Well, this week I wrote the most incoherent essay of my life.  Granted, it’s for a class for which I don’t usually bother to perfect my writing, but this one was bad.  I had one of my friends edit it, and she was horrified.  I probably scarred her for life.  Apologies.

But yeah, it’s been kind of crazy lately.  And that’s okay.  Sorry, though, if my posts lately have been all over the place.  Consider yourself lucky that you didn’t have to read that essay.

I wanted to share a couple of brief, somewhat personal, thoughts, though.

First, two Sundays ago, I took communion for the first time since around New Year’s.  Four months is a long time for someone who is pretty traditional in respect to the sacraments.  Okay, that’s not totally true–I took communion on Good Friday, but under compulsion, so I don’t think it counts.  It started last fall, as I grew increasingly uncomfortable with “my” church and with Christianity as a whole.  I guess I was still had some sort of Christian grounding, because it simply didn’t feel right to be taking communion when I had beef with the very community–and even more, with God–with whom I was supposed to be communing.  It might have been something like where Jesus talks about not making a sacrifice if you have an unresolved issue or grudge with someone, but rather, leaving the sacrifice at the altar, reconciling with the person, and then coming back and finishing the sacrifice.  It might also have just been the rebellious part of me trying to stick it to the church.  In reality, it was probably a bit of both.  But anyhow, I’ve been going to another church with increasing frequency over the past couple of months, and I finally decided to take communion there.  One of the things I like about passing the plate rather than walking to the front of the sanctuary (not logistically feasible at this church) is that it makes communion more private, so you don’t feel like people are judging you if you do/don’t take communion and you can avoid the sometimes awkward interaction with the pastor/elder/deacon who is serving.  (Obviously, the downside is that you don’t have the symbolic serving of the bread and wine/juice, which is important in its own way.)  The few people who did know that I was avoiding communion, thankfully, did not pressure me or question me or tell me “I’ll be praying for you” in a condescending tone of voice, and I appreciate that more than they know.  (I only found out today–because I said something–that one of them, who happens to go to this church, had noticed my habit of skipping and that I took communion for the first time two weeks ago.)  The point?  Thank you to this church for preaching and living the simple Gospel and for not casting judgement about the place of my life/mind/heart.  Thank you to the people who have been incredibly patient with me and prayed for me in a non-condescending way and cared about me even when I’m an annoying, angsty mess.  Thank you to God for not being angry at me even though I’m dumb and ask too many questions and get angry at You.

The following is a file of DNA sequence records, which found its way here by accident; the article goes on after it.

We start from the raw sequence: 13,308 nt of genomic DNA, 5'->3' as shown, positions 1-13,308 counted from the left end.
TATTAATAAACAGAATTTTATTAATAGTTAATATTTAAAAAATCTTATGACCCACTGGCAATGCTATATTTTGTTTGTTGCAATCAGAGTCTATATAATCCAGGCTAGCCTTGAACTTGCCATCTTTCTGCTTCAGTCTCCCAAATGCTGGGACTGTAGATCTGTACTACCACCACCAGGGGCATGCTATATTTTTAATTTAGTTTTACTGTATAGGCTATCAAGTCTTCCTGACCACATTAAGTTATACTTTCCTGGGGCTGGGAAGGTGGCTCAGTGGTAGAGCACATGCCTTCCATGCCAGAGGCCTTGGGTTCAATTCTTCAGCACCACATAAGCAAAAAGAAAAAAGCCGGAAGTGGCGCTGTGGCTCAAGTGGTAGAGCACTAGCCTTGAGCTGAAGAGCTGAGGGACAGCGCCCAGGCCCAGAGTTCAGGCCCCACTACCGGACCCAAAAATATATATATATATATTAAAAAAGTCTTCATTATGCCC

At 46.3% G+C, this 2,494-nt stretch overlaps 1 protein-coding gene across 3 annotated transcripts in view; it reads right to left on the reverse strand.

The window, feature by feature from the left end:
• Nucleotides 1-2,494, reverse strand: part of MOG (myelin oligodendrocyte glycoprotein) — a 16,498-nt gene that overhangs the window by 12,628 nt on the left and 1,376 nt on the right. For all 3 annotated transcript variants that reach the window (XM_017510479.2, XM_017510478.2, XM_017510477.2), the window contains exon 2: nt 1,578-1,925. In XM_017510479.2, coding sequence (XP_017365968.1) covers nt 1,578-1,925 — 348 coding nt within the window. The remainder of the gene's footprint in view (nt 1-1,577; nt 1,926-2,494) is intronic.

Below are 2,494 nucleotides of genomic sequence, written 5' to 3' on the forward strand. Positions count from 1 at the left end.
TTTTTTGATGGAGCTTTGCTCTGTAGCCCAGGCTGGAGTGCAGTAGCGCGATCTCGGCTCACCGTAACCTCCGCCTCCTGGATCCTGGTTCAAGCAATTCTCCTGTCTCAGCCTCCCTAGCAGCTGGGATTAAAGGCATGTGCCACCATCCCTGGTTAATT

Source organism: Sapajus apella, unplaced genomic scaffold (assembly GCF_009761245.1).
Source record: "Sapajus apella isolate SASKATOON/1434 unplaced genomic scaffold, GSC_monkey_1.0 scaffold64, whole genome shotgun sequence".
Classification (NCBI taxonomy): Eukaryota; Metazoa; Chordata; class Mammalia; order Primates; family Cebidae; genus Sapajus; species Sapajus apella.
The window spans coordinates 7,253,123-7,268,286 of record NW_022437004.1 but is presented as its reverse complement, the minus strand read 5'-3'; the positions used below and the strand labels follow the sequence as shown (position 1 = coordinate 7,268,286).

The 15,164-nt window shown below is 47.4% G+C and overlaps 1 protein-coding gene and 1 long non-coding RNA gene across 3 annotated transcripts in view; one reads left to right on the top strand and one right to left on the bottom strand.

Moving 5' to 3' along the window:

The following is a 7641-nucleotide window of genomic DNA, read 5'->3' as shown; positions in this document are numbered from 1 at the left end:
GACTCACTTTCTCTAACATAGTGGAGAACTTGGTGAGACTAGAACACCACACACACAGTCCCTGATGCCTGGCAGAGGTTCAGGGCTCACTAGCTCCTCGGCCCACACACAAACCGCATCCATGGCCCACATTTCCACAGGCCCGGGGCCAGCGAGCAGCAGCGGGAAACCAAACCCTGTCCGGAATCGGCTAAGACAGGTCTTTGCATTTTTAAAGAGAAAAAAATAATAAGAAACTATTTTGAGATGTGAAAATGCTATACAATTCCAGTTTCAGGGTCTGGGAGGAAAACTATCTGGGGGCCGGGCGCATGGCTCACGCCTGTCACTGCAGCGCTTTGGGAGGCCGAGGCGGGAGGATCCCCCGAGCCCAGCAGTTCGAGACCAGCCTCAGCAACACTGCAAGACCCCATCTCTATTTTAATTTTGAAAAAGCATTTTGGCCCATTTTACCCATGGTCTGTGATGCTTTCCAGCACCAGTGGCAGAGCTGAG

My second thought also relates to the church thing.  The first time I visited this church (well, not the first time ever, but the first time in a while), it was in the middle of a schism of sorts.  It was difficult for the church, for sure, but the leadership and the congregation handled the issues with extreme grace and professionalism, and I believe the church has become stronger for it.  I realized that it was because of the grace and professionalism that I saw demonstrated that I was convinced that this church was and is a good place to be.

My third and final thought is also an epiphany of sorts.  I’ve shared the details of this with one person, and plan to share with only one more, but it was so…cool (it seems sacrilegious to describe God as “cool”)…that I want share briefly with whoever is reading.  I was injured at the beginning of my final season of cross country.  Injured and angry.  I wanted to know why.  I sort of assumed the answer was “because you’ve made cross country your god/idol and God should be god, so He’s taking it away from you”–implicitly, “He’s reminding/punishing you”.  I was okay with that, sort of, in the way that you have to be okay with what God does because He’s God, and, well, a lot bigger than you.  Besides that, it’s still probably true to an extent, and at that time, I wasn’t even sure who/what God was.  Sometime last week, though, I was driving to school towards the rising sun with the windows down and the radio up, and the answer smacked me in the face.  (The closest thing to which I can compare the feeling is the lightbulb moment when you finally solve a math problem you’ve spent thirty minutes on or when the chemistry teacher explains a topic that never made sense so that it finally does.)  I got injured and ran relatively poorly because that way, I didn’t have to deal with the pressure of deciding if/where to run in college.  Had I run a 20:00 or even a 20:30, it’s more likely that the cross country factor would have played into the college selection process, which was already far too complicated.  Being stuck in the 21s removed one more variable.  God wasn’t just punishing me, He was protecting me, and now He is talking to me.  Honestly, I don’t think I’ve heard His voice that clearly in years: it was an encouragement, in terms of my confidence that I made the right college choice, and in terms of my trust in God’s existence and Providence.

But now, I need to get back to fixing that terrible, horrible, no good, very bad essay…

Feel free to insult each other, forget your manners, create straw men, ignore empirical data, and commit as many other fallacies as you can, all from the cozy, anonymous protection of your keyboard.

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